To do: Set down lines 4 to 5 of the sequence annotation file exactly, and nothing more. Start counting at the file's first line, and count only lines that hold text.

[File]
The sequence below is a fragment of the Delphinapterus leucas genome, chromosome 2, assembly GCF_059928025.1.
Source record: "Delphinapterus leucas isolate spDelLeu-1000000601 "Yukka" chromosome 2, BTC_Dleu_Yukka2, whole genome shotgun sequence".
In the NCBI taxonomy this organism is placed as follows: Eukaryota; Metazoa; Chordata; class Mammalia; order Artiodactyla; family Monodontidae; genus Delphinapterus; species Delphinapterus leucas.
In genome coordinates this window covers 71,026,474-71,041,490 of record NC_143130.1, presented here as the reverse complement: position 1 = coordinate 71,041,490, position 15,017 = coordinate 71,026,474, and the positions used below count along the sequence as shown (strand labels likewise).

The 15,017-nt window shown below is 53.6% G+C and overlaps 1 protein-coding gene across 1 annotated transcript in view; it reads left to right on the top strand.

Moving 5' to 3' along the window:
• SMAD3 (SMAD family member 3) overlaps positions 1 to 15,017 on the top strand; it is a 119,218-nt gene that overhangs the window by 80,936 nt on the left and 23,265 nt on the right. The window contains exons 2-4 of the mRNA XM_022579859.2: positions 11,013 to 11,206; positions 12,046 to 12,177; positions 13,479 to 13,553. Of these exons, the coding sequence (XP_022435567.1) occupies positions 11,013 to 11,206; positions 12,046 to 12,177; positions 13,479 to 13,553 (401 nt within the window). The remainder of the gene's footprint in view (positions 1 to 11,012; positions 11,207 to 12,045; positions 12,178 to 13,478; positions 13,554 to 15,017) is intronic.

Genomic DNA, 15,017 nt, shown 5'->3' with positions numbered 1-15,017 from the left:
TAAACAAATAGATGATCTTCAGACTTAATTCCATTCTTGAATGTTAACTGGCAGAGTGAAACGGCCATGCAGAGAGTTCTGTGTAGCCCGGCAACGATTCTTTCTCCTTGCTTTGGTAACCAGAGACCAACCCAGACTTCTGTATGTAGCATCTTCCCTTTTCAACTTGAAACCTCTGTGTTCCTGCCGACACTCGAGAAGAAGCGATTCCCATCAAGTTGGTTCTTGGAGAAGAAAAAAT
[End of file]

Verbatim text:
In genome coordinates this window covers 71,026,474-71,041,490 of record NC_143130.1, presented here as the reverse complement: position 1 = coordinate 71,041,490, position 15,017 = coordinate 71,026,474, and the positions used below count along the sequence as shown (strand labels likewise).

The 15,017-nt window shown below is 53.6% G+C and overlaps 1 protein-coding gene across 1 annotated transcript in view; it reads left to right on the top strand.